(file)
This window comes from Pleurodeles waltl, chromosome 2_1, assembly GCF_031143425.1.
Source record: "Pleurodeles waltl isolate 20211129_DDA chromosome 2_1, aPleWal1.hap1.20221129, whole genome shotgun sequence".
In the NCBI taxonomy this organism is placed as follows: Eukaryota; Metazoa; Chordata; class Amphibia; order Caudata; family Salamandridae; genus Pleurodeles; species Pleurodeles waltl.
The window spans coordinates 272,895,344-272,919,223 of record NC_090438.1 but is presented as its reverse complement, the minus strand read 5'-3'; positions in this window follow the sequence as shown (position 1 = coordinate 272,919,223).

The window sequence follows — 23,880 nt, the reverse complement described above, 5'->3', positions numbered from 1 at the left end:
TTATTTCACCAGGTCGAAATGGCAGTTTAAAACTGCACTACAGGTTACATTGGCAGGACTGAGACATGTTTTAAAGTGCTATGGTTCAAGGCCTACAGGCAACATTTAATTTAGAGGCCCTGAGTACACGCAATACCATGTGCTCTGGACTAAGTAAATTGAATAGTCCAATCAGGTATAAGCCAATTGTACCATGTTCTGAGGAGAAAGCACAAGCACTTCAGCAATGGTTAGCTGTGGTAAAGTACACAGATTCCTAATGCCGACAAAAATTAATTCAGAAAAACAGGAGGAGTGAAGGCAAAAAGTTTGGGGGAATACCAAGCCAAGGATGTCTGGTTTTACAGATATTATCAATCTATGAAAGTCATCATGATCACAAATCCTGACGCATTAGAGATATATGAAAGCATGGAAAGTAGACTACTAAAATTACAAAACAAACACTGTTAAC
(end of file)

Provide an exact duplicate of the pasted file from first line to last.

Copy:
This window comes from Pleurodeles waltl, chromosome 2_1, assembly GCF_031143425.1.
Source record: "Pleurodeles waltl isolate 20211129_DDA chromosome 2_1, aPleWal1.hap1.20221129, whole genome shotgun sequence".
In the NCBI taxonomy this organism is placed as follows: Eukaryota; Metazoa; Chordata; class Amphibia; order Caudata; family Salamandridae; genus Pleurodeles; species Pleurodeles waltl.
The window spans coordinates 272,895,344-272,919,223 of record NC_090438.1 but is presented as its reverse complement, the minus strand read 5'-3'; positions in this window follow the sequence as shown (position 1 = coordinate 272,919,223).

The window sequence follows — 23,880 nt, the reverse complement described above, 5'->3', positions numbered from 1 at the left end:
TTATTTCACCAGGTCGAAATGGCAGTTTAAAACTGCACTACAGGTTACATTGGCAGGACTGAGACATGTTTTAAAGTGCTATGGTTCAAGGCCTACAGGCAACATTTAATTTAGAGGCCCTGAGTACACGCAATACCATGTGCTCTGGACTAAGTAAATTGAATAGTCCAATCAGGTATAAGCCAATTGTACCATGTTCTGAGGAGAAAGCACAAGCACTTCAGCAATGGTTAGCTGTGGTAAAGTACACAGATTCCTAATGCCGACAAAAATTAATTCAGAAAAACAGGAGGAGTGAAGGCAAAAAGTTTGGGGGAATACCAAGCCAAGGATGTCTGGTTTTACAGATATTATCAATCTATGAAAGTCATCATGATCACAAATCCTGACGCATTAGAGATATATGAAAGCATGGAAAGTAGACTACTAAAATTACAAAACAAACACTGTTAAC